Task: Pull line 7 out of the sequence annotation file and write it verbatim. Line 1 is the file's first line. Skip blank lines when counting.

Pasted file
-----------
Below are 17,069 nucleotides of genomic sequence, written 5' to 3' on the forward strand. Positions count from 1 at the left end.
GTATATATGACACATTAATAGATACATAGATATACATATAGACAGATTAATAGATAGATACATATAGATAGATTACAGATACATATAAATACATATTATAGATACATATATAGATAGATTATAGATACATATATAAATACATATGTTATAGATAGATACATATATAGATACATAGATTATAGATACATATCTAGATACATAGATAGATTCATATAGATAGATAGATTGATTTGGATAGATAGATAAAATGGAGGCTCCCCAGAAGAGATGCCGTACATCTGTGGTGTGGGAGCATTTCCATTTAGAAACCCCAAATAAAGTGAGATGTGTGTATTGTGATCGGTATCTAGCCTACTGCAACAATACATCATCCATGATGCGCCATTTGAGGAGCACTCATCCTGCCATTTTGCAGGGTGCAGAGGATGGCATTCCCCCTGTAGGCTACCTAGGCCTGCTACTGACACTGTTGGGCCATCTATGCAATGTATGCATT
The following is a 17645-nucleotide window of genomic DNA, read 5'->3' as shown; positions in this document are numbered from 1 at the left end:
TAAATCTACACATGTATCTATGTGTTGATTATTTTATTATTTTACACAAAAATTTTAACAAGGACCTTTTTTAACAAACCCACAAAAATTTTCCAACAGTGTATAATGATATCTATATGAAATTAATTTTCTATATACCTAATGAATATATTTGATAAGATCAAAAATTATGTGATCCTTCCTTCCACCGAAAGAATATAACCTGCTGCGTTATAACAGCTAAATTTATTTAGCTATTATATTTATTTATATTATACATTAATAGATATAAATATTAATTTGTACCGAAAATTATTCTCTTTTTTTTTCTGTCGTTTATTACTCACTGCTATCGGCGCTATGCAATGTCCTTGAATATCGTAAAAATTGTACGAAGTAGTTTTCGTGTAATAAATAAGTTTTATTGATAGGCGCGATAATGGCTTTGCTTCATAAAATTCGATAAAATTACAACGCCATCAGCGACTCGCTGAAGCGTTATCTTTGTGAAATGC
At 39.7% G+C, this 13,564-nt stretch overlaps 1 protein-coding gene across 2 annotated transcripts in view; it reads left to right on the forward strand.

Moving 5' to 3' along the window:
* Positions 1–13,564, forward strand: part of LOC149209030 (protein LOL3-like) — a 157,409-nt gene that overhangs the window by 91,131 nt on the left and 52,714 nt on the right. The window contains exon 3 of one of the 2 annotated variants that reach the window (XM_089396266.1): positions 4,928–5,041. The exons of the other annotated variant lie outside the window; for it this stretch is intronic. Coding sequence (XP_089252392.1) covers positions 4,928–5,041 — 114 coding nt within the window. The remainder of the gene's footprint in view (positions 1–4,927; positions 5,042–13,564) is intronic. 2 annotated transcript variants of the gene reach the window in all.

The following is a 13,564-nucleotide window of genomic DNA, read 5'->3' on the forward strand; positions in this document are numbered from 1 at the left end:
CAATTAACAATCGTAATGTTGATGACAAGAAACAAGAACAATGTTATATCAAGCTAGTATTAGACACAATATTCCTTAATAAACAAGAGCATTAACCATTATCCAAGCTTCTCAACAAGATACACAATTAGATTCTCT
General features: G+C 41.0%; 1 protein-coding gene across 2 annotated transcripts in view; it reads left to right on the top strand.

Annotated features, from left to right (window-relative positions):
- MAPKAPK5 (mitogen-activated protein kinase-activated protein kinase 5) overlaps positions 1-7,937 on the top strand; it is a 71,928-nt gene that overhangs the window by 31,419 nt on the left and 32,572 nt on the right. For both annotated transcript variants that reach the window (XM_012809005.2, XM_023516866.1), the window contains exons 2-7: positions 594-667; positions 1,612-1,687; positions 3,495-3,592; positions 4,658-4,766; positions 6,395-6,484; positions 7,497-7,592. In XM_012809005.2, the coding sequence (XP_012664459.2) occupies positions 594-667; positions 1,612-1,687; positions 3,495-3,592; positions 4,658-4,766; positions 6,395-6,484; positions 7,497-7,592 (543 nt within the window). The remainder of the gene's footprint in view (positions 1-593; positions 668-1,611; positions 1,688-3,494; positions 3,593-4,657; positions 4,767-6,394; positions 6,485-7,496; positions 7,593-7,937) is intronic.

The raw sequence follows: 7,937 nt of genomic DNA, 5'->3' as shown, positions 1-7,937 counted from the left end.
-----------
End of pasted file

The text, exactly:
* Positions 1–13,564, forward strand: part of LOC149209030 (protein LOL3-like) — a 157,409-nt gene that overhangs the window by 91,131 nt on the left and 52,714 nt on the right. The window contains exon 3 of one of the 2 annotated variants that reach the window (XM_089396266.1): positions 4,928–5,041. The exons of the other annotated variant lie outside the window; for it this stretch is intronic. Coding sequence (XP_089252392.1) covers positions 4,928–5,041 — 114 coding nt within the window. The remainder of the gene's footprint in view (positions 1–4,927; positions 5,042–13,564) is intronic. 2 annotated transcript variants of the gene reach the window in all.